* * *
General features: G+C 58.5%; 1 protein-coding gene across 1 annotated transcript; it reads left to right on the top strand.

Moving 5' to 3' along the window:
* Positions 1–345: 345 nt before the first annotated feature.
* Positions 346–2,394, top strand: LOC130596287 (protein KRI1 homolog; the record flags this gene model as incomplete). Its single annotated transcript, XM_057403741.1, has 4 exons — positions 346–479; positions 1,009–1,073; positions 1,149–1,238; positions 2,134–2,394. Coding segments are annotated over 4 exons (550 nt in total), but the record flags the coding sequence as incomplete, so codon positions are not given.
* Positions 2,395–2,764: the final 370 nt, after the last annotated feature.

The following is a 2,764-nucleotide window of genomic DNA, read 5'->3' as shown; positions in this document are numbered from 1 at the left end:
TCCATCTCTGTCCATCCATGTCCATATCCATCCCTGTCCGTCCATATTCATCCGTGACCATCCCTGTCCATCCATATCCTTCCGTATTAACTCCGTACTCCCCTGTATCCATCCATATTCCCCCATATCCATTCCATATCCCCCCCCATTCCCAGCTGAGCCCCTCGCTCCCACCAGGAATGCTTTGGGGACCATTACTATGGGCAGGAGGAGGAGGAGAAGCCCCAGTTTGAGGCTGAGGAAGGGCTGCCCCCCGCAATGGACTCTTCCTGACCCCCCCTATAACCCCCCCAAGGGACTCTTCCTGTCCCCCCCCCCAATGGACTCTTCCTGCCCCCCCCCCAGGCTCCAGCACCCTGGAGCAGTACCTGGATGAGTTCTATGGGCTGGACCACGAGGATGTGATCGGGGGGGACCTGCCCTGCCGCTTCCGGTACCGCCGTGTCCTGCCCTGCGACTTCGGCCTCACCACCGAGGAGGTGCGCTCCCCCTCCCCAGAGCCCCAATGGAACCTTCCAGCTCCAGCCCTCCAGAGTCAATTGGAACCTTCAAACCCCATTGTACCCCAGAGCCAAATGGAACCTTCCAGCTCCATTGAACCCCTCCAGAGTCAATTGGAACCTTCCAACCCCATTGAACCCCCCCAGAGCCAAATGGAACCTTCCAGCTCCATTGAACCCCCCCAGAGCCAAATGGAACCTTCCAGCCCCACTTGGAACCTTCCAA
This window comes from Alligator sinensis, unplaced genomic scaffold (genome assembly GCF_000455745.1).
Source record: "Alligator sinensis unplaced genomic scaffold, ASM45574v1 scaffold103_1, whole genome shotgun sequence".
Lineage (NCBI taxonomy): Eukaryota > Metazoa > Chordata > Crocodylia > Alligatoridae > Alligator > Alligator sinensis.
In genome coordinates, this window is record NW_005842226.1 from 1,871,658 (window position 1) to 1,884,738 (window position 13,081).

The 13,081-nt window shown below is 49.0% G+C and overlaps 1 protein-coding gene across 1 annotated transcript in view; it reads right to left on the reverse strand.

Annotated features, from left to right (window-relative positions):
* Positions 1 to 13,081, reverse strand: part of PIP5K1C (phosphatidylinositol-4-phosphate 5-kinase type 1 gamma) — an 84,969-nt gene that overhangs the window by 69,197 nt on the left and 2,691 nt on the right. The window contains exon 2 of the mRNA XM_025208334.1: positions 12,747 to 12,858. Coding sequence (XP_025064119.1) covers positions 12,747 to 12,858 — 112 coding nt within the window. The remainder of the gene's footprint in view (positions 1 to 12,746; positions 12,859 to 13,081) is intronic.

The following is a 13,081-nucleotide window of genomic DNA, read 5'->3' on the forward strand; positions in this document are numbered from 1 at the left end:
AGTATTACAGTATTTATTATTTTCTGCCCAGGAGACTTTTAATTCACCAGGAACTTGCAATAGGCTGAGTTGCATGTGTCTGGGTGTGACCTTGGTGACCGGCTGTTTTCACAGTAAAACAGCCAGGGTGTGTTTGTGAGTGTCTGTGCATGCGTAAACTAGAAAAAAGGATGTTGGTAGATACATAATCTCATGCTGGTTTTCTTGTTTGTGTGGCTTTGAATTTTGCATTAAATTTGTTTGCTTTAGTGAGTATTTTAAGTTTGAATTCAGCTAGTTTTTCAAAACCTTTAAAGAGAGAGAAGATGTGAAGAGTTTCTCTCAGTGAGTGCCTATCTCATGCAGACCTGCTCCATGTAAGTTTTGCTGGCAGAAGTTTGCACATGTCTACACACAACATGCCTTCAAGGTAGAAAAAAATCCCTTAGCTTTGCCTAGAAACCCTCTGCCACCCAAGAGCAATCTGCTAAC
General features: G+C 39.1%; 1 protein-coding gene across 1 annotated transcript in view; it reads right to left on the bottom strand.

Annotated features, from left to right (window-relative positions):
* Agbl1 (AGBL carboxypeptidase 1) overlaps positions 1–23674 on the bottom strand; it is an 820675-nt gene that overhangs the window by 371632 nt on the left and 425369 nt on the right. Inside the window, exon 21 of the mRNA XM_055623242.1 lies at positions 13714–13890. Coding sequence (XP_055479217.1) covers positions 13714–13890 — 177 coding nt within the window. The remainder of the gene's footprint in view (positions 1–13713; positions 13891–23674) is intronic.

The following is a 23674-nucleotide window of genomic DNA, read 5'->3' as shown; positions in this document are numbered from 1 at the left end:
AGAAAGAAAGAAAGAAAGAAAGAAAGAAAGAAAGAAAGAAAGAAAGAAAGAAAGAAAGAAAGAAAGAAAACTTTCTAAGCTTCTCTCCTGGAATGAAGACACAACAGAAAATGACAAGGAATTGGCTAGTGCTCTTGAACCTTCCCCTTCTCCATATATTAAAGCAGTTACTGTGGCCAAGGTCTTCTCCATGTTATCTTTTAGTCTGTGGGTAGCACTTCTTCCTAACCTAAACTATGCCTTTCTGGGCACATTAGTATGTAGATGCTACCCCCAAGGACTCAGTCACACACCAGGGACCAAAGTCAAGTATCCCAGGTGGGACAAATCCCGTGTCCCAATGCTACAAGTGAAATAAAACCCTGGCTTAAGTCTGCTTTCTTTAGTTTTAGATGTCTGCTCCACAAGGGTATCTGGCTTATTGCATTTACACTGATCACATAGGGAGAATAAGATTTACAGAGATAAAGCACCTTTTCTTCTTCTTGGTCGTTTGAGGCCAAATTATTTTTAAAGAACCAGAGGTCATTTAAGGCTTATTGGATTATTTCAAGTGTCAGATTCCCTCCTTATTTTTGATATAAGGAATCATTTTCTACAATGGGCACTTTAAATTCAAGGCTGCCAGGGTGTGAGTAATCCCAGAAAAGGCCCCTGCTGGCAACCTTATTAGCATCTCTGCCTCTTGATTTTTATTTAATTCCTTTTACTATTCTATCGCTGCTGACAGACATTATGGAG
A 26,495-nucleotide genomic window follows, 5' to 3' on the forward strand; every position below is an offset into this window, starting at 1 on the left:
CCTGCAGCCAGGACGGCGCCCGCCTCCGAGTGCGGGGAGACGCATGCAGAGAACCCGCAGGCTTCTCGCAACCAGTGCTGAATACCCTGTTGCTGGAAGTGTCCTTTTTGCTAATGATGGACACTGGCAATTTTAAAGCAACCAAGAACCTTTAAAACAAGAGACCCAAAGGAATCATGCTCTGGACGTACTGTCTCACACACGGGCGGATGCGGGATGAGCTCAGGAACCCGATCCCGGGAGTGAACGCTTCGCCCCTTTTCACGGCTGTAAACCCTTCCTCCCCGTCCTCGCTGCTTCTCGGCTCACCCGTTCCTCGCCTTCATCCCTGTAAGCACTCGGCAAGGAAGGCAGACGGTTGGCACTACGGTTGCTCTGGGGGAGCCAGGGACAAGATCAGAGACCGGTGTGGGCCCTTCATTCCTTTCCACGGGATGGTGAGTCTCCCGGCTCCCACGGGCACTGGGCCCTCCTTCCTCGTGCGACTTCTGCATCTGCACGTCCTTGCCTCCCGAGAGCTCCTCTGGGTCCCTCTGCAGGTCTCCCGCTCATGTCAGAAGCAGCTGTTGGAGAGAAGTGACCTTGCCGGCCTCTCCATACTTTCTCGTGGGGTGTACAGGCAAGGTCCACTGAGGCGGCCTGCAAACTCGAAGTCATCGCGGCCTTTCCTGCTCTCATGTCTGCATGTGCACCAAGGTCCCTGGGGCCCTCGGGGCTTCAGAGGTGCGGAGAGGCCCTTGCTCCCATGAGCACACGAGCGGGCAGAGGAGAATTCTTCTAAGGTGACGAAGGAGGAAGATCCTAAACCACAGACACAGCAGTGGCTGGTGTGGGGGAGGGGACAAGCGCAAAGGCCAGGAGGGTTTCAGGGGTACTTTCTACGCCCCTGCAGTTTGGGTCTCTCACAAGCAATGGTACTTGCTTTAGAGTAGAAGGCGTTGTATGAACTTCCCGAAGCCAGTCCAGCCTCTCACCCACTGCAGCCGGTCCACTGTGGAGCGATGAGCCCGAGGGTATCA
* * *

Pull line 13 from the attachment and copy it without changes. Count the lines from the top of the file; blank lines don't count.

Annotated features, from left to right (window-relative positions):